Indian army…the gravest internal security threat of Kashmir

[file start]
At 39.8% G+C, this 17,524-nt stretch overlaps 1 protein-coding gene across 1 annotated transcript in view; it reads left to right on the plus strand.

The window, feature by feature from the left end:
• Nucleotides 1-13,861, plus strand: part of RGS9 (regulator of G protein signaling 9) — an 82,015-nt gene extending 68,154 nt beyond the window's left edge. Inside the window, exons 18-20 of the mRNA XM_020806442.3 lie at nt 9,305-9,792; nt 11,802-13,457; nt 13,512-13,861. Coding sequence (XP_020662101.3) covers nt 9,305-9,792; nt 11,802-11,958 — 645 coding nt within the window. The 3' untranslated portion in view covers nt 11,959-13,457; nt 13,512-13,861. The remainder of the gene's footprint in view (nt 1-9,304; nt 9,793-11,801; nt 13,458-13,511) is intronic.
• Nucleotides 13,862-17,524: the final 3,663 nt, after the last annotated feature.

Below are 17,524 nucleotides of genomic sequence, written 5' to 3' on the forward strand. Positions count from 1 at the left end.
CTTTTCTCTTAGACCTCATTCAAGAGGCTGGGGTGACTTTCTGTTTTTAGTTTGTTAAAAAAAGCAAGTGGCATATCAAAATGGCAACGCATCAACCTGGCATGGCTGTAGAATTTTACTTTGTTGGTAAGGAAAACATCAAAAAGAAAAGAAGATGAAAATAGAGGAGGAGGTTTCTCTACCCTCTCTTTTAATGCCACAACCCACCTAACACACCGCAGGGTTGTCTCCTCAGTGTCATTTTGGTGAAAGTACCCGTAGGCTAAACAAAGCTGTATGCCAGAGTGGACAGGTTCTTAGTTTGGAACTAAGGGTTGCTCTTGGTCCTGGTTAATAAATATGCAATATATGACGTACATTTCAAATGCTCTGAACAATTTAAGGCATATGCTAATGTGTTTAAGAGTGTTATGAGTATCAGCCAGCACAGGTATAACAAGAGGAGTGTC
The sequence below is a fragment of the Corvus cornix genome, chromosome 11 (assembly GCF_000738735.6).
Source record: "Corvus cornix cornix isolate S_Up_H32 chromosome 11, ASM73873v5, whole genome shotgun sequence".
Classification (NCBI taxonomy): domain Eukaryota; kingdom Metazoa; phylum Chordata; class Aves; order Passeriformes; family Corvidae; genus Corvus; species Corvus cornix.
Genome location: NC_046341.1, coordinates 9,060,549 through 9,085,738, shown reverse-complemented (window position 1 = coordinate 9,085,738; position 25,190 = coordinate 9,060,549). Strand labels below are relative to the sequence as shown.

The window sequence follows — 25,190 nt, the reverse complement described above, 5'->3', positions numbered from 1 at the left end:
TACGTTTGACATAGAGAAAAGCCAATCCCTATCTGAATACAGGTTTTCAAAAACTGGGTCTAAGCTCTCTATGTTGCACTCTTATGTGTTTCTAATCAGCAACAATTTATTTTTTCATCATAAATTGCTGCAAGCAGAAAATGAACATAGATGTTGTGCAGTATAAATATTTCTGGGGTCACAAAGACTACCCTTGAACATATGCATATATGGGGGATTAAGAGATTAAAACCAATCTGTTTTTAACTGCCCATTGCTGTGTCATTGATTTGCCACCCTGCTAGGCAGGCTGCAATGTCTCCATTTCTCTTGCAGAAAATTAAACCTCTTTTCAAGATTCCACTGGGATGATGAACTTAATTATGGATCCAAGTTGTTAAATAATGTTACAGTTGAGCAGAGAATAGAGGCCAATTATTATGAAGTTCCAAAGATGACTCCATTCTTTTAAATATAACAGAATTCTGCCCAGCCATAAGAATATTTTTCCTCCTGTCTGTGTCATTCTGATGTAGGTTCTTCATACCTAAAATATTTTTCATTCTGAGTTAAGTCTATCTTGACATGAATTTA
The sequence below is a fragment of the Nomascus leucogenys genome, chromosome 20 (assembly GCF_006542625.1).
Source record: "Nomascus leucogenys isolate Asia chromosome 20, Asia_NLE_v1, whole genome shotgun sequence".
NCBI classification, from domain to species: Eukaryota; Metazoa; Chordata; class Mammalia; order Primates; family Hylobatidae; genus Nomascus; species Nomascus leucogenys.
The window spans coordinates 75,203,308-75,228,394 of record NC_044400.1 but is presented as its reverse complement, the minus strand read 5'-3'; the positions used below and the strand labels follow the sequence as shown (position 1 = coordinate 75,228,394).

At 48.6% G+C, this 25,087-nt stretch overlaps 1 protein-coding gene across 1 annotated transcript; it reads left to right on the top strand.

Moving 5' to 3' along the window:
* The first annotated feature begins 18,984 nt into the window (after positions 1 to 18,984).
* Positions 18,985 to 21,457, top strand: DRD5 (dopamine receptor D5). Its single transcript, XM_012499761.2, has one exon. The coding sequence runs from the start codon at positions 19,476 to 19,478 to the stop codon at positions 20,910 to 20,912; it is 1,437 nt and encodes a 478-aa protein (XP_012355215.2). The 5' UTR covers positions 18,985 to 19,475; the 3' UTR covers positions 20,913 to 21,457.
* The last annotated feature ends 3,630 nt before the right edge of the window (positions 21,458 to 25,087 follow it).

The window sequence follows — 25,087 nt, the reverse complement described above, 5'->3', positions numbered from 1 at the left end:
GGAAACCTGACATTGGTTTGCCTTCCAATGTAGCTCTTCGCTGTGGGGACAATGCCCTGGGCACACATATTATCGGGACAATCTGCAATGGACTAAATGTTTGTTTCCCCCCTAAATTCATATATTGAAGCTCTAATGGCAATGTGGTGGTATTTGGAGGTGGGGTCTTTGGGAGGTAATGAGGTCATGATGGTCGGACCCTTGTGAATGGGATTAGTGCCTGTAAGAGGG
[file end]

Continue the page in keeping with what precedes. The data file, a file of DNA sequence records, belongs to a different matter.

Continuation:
Kashmir is in news again…protests, firing by the army, encounter, deaths…it’s all back again caring a damn for the “nationwide” world cup frenzy. Blazing past various news threads…let me attempt a brief round up on the issue Rogues in uniform shielded by the Indian Government The allegation of murder by the army in Kashmir is nothing new. There had been huge uproar to book the delinquents with charges of murder. But as it seems this very idea is stone-walled by the Government of this largest “democratic” nation. No wonder, not a single member of the armed forces deployed in Kashmir had been tried in court in the last three years for misuse of power. In April, three from Nadihal village in Baramulla district went missing… No, they are no more missing. Their bodies had been “discovered” near the Line of Control (LoC), which separates Indian- and Pakistani-administered Kashmir. It was revealed during investigations by the Police that the men had been killed in a staged gun battle, where, a Major of the Indian army had the three men abducted by offering them jobs as porters. According to police investigations, the army major had done it to get "a promotion and/or a cash reward". The army however claimed to have killed three militants who possessed Pakistani currency and arms and ammunition. Is this another instance of innumerable 'fake encounter'/ extrajudicial killings executed by the Indian Security forces in Kashmir? At least political leaders across the spectrum whether pro or anti Indian, believe so. "There had been several proven cases of fake encounters in the past 20 years" says Kashmir's law minister, Ali Mohammad Sagar. Amidst denial by the army, reports of such "fake encounters" keep on surfacing from time to time in Kashmir. As for example, some years ago five bodies were dug up in Ganderbal district as part of an investigation into claim that police were manufacturing clashes with militants as a pretext to carry out extrajudicial killings. Those bodies, buried as foreign militants, later turned out to be civilians. Also, nearly 3,000 unnamed graves in the Baramulla and Kupwara districts were discovered by human rights group a couple of years ago. According to Khurram Pervez, a human rights activist out of 50 bodies that were exhumed, 47 were identified of which, all but one were those of civilians. The “trigger-happy” army sparking off mass dissent With three more deaths on 30th June this year in Anantnag, 11 civilian deaths have taken place at the hands of the Indian security forces this month in Indian-administered Kashmir. The result is Kashmir is witnessing some of the biggest mass upheaval in two years which has renewed Kashmiri calls for the repeal of the Armed Forces Special Powers Act. The locals and also the state government have unequivocally blamed most of those deaths on the paramilitary Central Reserve Police Force (CRPF), who they say to have fired on unarmed protesters who were demonstrating against the killings of civilians by the police and paramilitaries in the Kashmir valley. “Firing like this was totally unwarranted…” said Ali Mohammad Sagar, the state law Minister to NDTV, a private cable news channel. NGOs express concern over the state high handedness & absolute apathy displayed by the UPA-led Central government Groups like ANHAD (Act Now for Harmony and Democracy) have expressed deep apprehension and anguish over the killing of nine young boys in the last two weeks. According to that group, there had been a sharp increase of “police and paramilitary atrocities, leading to many deaths and injuries.” The Delhi based group believes that such shameless acts of brutality by the Indian State, in absolute contravention of the law of the land and constitutional rights of the people, have given birth to mass outrage and hostility of large sections of the civilian population in Kashmir. According to a statement given by Tanveer Hussain Khan, Shabnam Hashmi, Mansi Sharma and Seema Duhan on behalf of ANHAD,“These are unarmed, non-violent citizens, who are being treated with such blatant and indiscriminate use of military force — why? Is there no other way to negotiate with civil unrest? And what is the root cause of this civil unrest if not the basic premise of police and paramilitary brutality? And what about cases of atrocities committed on people who are not even protesting?... They should learn some lessons from history. People cannot be won over or suppressed at gunpoint. Certainly, the people of Jammu and Kashmir deserve a more rational, humane, visionary and sensitive response from the Indian state” “Yeah, you can kill them…just out of a notion”, says the law Yes, and such license of killing has been conferred by the Armed Forces Special Powers Act’ 1958 (AFSPA), one of the draconian legislations of the Indian Parliament. Promulgated in Jammu and Kashmir in July 1990, the AFSPA gives sweeping powers to the Indian security forces, of which half a million is currently posted in the valley, to kill any civilian merely out of suspicion. Almost all Kashmiris believe such inhuman act must be scrapped to curtail "fake killings" by the army. The law immune the army who may kill a civilian merely out of suspicion and guards them against prosecution unless the Indian government accords prior sanction for such. As Mian Abdul Qayoom, an eminent lawyer says, the law has been "misused to kill innocent civilians". He further mentions that the Indian government has withdrawn permission to act against a soldier even when it is known that he killed civilians without rhyme or reason. We can’t blame him of “blowing things out of proportion”, when he asserts that such fake “encounters” are not stray occurrences or aberrations of some individual soldiers, but this has become a policy of the Indian Government. There had been repeated demands by the political parties, including ruling National Conference for the withdrawal of the law to make soldiers liable. On 25th February, this year, Omar Abdullah, the Chief Minister of Jammu & Kashmir, assured the state assembly that he will revoke the Armed Forces Special Powers Act and Disturbed Areas Act, if the situation improves and that his government will not endure the killing of innocent persons, at any cost, whoever the killers might be. The statement of the Chief Minister can also be watched in this video According to Mehbooba Mufti, a committee set up by the Prime Minister has also suggested for withdrawal of AFSPA. The demand to repeal AFSPA is also echoed in the voice of Mirwaiz Umar Farooq, the Supremo of the Hurriyat Conference. Like many, he too thinks that the Indian government has lost its connect with the Kashmiri people But there is still no hint of its withdrawal. So, as most in Kashmir believe, such "fake encounters" will continue to happen. Facts that can’t be ignored